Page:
February 27, 2007
Serenity & Firefly: The Space Westerns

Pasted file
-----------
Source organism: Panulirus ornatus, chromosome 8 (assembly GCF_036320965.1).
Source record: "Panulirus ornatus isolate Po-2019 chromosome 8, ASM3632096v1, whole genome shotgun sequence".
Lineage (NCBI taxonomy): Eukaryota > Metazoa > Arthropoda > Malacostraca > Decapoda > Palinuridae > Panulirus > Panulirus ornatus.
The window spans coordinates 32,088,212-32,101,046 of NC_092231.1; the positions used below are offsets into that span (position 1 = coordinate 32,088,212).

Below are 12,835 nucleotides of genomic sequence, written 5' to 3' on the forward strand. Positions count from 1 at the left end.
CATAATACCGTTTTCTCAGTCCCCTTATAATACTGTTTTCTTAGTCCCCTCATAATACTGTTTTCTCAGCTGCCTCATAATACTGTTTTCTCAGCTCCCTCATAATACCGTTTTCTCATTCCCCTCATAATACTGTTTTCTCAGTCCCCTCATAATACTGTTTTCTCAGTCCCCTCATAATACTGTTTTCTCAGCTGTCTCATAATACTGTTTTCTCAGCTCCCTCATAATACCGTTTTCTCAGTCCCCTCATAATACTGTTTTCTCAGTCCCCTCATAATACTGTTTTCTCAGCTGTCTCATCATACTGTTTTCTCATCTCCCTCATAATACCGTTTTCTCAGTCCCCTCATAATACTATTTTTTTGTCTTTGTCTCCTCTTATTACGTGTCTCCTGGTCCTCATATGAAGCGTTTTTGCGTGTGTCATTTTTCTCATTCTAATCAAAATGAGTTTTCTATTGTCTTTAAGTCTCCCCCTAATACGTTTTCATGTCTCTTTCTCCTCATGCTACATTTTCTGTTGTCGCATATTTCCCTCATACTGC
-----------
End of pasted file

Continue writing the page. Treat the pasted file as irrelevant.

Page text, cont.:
As previously mentioned several times, I spent the early months of 2005 watching every episode of Buffy the Vampire Slayer the TV series. I gained an appreciation for what Joss Whedon has running around in his head. Joss directed a recent episode of The Office, though he apparently had nothing to do with the writing, ironically considering the vampire storyline. There's been increasing buzz about the short lived TV series Firefly, lately in my "meta-circles" so I added it to my Netflix queue to see what all the buzz was about. I knew from my Buffy experience that there was going to be witty dialog and that the characters would all be uniquely gifted to make the whole of the group more powerful. I didn't have a concept of what the story was, though. Without giving too much away for those of you who will immediately run out and rent it, I'll share what I liked about the TV series and then the movie (that due to a Netflix hiccup, came before the Firefly discs, which incidentally came out of order too). I like that there aren't alien creatures. It sets it apart from just about every other scifi space story. Some might argue the Reavers are alien creatures, but we don't learn enough about them in the TV series to know anything other than they used to be humans and you don't want to be anywhere near them. I like that the visual effects (which won the series an Emmy) don't make it look like one of those weekend mid-day scifi shows on syndicated networks (you know what I mean). There were probably too many characters for the show to not become messy with holes in the story. Perhaps had the show continued beyond the 14 episodes, we would have had some more insight. There are hints throughout the series that we don't know everything we should know about Book, but we're never told what makes him so experienced for a Shepherd. TV has a long history of having romantic tensions play out for a season or a series and there are plenty of cases where once two characters finally get together, it's a letdown, so the tension between Mal Reynolds and Inara (the prostitute in an age where prostitutes are at the top of the social food chain) never came to fruition either by design or because of the shortened series. I'm left at the end of the movie (which comes chronologically after the TV series) wanting more, but I'm not sure there was more to tell about these characters. The conflict and themes were compelling and I loved the universe (the 'verse) they were set in, though so there's potential. I know there are comics about the series, but that's not my thing. The space western worked for George Lucas once too, maybe it's a valid genre for a clever writer to explore.